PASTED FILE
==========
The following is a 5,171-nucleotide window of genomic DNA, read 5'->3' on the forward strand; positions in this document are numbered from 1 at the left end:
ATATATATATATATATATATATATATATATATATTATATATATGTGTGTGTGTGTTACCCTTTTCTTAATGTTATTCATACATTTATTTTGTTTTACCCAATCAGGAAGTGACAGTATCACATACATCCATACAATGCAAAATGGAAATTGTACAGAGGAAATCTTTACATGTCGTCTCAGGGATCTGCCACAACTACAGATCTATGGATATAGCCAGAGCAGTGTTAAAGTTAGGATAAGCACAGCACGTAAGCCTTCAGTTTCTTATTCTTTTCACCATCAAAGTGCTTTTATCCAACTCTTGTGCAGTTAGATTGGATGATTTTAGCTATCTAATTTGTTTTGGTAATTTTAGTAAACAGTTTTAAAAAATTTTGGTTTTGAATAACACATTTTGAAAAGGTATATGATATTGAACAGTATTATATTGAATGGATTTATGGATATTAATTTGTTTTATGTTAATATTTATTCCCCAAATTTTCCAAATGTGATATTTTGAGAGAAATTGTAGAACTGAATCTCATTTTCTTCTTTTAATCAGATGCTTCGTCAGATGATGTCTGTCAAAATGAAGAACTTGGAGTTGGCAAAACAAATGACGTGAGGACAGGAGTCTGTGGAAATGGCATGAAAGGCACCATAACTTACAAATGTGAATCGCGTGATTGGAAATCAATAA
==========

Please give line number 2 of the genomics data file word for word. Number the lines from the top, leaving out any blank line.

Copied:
ATATATATATATATATATATATATATATATATATTATATATATGTGTGTGTGTGTTACCCTTTTCTTAATGTTATTCATACATTTATTTTGTTTTACCCAATCAGGAAGTGACAGTATCACATACATCCATACAATGCAAAATGGAAATTGTACAGAGGAAATCTTTACATGTCGTCTCAGGGATCTGCCACAACTACAGATCTATGGATATAGCCAGAGCAGTGTTAAAGTTAGGATAAGCACAGCACGTAAGCCTTCAGTTTCTTATTCTTTTCACCATCAAAGTGCTTTTATCCAACTCTTGTGCAGTTAGATTGGATGATTTTAGCTATCTAATTTGTTTTGGTAATTTTAGTAAACAGTTTTAAAAAATTTTGGTTTTGAATAACACATTTTGAAAAGGTATATGATATTGAACAGTATTATATTGAATGGATTTATGGATATTAATTTGTTTTATGTTAATATTTATTCCCCAAATTTTCCAAATGTGATATTTTGAGAGAAATTGTAGAACTGAATCTCATTTTCTTCTTTTAATCAGATGCTTCGTCAGATGATGTCTGTCAAAATGAAGAACTTGGAGTTGGCAAAACAAATGACGTGAGGACAGGAGTCTGTGGAAATGGCATGAAAGGCACCATAACTTACAAATGTGAATCGCGTGATTGGAAATCAATAA